Last year BRIDGE and the South African Monitoring and Evaluation Association (SAMEA) began discussions on working together through BRIDGE’s M&E community of practice (CoP). Both organisations recognised common aims in their work: to share information, resources and knowledge about M&E, and to build capacity around M&E in the education sector.
The first M&E CoP meeting of 2018 on 13 March launched this partnership. The M&E CoP, now falling under the category of a ‘cross-cutting’ CoP, considered how the community could be re-shaped as a learning space for monitoring and evaluation for all participants.
M&E is a tool for measuring progress towards an organisation’s or programme’s outcomes, understanding its impact and learning from practice. As such it can help those involved in a programme to identify what is working and what is not, and some of the reasons why, which in turn can help with strategic planning going forward. In this sense, there is a growing recognition that all those involved in working towards the betterment of educational outcomes need to improve their M&E skills. The work of the M&E CoP aims at strengthening and informing the sector in response to this need. In addition, M&E professionals themselves need to be informed by some of the practical and contextual issues that affect the unrolling and implementation of educational engagements.
Over 55 people attended the meeting, including regulars and new participants. Those attending represented a range of M&E expertise, on the spectrum of emerging and experienced M&E professionals, to other education practitioners with a ‘beginner’ interest in M&E. Indeed, the mixed profile of this CoP is a key feature of the community as a space in which to learn; while those who have not had much exposure to M&E as a discipline can learn from the professionals. It was equally acknowledged that M&E professionals can learn from implementers who share context dynamics as these affect M&E systems.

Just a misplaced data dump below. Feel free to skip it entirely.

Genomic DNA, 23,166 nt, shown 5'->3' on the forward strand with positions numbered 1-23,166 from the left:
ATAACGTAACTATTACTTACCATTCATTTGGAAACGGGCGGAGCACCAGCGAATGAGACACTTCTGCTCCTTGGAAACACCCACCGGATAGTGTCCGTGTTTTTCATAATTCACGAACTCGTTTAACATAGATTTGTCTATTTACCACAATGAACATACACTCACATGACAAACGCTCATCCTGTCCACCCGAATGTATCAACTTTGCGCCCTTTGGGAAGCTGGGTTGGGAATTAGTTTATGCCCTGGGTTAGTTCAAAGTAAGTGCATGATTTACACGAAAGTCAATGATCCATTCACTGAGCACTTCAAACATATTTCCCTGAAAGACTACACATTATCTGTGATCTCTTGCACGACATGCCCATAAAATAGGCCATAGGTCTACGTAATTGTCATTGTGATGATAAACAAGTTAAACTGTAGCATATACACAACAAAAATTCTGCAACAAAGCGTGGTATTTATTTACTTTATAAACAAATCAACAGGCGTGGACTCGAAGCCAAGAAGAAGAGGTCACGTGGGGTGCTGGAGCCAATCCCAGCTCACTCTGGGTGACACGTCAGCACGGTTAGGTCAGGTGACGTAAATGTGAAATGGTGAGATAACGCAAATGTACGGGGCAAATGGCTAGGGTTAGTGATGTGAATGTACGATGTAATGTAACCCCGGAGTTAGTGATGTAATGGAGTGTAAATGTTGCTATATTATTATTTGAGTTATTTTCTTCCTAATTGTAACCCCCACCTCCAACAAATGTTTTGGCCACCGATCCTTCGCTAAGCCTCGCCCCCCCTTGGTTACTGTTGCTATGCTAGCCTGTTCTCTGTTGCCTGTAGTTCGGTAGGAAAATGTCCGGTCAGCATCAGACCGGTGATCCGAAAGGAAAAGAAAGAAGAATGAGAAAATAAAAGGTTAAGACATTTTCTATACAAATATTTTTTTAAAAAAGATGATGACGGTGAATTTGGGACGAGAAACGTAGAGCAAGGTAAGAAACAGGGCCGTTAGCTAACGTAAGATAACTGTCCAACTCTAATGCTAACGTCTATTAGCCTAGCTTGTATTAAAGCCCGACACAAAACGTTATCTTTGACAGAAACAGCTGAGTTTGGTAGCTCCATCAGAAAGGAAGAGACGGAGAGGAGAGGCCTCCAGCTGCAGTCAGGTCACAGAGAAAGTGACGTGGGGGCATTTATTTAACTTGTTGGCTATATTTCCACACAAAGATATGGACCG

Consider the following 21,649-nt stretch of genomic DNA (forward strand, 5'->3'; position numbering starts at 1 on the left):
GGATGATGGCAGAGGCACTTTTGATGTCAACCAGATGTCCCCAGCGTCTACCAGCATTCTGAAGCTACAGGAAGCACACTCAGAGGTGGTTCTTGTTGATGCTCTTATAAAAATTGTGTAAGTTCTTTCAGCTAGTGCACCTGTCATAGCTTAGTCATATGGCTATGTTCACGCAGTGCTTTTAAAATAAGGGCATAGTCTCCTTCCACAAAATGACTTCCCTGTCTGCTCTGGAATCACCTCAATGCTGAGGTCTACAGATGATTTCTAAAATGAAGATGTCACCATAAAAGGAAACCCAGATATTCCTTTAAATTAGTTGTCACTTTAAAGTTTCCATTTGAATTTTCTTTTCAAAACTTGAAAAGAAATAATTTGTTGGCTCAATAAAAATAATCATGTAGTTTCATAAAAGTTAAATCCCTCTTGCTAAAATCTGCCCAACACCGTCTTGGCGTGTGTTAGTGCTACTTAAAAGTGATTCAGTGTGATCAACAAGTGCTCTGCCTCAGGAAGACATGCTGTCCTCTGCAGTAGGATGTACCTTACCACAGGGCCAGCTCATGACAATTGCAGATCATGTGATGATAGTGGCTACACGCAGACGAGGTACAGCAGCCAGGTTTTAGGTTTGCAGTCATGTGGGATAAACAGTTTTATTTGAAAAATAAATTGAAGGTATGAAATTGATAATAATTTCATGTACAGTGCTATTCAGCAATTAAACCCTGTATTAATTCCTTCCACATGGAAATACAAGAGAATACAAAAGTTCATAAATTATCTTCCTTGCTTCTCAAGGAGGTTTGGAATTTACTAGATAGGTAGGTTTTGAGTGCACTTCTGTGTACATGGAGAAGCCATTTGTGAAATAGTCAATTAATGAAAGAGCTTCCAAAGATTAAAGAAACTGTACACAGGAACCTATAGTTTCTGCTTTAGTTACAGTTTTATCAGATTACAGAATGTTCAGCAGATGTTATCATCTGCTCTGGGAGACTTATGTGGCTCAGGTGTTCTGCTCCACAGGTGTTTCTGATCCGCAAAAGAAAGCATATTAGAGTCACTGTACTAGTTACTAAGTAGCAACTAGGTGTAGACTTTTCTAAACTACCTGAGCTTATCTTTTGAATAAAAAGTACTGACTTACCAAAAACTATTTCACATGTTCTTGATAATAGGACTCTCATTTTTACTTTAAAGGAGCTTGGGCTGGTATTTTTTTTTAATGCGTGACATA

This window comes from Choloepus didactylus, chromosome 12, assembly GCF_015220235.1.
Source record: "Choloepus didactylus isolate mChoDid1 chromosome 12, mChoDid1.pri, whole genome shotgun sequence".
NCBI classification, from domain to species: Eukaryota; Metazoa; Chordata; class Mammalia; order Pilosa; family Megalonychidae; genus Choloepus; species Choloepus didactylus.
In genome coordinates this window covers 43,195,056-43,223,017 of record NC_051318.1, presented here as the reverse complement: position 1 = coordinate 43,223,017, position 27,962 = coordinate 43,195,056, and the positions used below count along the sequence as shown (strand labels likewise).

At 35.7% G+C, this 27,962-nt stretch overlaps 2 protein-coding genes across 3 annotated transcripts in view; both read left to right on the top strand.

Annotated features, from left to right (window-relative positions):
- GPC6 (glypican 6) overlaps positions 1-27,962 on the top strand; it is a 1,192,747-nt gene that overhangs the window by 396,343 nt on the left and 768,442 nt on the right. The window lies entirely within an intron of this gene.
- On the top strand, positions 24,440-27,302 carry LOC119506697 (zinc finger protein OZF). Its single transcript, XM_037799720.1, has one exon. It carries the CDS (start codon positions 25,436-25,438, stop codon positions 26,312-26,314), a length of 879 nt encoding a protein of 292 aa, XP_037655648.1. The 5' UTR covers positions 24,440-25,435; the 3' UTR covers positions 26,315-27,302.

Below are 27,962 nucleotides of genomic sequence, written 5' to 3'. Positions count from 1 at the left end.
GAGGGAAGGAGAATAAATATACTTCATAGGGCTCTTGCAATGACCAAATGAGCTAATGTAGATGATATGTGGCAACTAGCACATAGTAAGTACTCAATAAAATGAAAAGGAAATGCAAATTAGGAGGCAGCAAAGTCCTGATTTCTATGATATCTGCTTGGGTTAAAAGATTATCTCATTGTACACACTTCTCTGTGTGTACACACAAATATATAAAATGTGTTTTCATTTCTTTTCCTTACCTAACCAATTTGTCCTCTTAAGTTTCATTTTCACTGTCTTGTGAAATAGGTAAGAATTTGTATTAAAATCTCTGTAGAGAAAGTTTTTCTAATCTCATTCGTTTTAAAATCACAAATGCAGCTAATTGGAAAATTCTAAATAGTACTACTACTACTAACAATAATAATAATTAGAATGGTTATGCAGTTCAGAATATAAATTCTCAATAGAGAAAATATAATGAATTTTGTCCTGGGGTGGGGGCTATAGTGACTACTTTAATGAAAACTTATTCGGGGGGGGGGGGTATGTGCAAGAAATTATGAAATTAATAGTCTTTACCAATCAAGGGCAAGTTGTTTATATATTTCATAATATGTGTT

At the meeting Jerusha Govender presented on the concept of ‘purpose-driven’ M&E, based on the notion that useful data must take contextual factors into account in order to drive change and improvement in programme design and delivery.
To view Jerusha’s presentation click here.
She also talked about the role of SAMEA and how BRIDGE and SAMEA can work together for the benefit of the education sector. BRIDGE’s CoP members are encouraged to join SAMEA, so that the synergies between the CoP and SAMEA can be built on for collaboration through the CoP.
CoP participants then held a number of discussions in response to some key questions relating to how BRIDGE and the community can move forward in order to develop a ‘learning framework’ for the CoP this year. To read the Meeting Highlights, click here.